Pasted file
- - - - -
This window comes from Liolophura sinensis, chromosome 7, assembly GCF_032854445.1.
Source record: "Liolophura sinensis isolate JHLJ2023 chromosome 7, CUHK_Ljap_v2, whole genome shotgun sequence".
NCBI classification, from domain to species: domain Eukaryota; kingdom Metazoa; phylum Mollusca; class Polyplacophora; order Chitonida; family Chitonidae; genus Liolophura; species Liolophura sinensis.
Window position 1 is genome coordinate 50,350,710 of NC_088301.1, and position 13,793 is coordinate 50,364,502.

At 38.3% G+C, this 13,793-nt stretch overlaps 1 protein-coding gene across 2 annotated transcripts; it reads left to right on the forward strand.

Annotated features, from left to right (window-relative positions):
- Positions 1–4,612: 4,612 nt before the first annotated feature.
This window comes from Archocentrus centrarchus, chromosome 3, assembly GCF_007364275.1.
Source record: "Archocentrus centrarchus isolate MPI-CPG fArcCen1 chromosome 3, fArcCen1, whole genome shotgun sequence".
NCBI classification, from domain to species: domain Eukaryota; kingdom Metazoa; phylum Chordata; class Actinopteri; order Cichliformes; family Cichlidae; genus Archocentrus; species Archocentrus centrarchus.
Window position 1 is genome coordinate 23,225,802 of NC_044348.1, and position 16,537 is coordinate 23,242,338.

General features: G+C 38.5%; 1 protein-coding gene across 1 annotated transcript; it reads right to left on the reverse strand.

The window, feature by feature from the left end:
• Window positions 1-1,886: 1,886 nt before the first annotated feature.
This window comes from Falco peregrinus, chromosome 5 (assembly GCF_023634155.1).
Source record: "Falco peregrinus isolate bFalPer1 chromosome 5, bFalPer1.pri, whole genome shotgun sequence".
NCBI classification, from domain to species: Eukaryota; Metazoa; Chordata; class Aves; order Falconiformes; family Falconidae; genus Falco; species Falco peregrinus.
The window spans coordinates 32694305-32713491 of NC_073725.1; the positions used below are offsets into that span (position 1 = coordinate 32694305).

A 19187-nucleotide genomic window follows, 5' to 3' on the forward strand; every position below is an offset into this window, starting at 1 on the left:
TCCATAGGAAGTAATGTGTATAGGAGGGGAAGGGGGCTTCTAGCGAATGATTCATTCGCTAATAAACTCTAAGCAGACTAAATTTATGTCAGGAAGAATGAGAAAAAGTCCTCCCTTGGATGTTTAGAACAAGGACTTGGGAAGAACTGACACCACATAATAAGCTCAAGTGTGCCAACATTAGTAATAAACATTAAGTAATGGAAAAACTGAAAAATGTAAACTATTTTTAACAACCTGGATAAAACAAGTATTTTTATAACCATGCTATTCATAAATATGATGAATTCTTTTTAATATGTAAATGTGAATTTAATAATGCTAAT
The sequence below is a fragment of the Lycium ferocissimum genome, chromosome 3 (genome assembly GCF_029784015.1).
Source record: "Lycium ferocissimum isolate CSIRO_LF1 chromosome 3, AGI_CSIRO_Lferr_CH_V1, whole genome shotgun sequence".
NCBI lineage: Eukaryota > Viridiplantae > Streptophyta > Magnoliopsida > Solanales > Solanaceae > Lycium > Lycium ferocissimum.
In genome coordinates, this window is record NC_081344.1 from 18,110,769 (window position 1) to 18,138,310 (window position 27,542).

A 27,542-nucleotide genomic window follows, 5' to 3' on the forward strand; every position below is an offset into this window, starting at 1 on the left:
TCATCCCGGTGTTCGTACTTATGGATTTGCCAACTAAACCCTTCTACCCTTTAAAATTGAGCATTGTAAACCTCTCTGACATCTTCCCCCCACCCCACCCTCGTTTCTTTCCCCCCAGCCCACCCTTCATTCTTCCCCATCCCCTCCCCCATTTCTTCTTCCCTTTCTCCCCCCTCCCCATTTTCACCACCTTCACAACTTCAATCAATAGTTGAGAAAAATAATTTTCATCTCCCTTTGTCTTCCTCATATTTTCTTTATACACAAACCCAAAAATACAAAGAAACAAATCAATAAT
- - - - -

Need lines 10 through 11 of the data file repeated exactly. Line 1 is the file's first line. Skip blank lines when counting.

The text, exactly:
NCBI classification, from domain to species: domain Eukaryota; kingdom Metazoa; phylum Chordata; class Actinopteri; order Cichliformes; family Cichlidae; genus Archocentrus; species Archocentrus centrarchus.
Window position 1 is genome coordinate 23,225,802 of NC_044348.1, and position 16,537 is coordinate 23,242,338.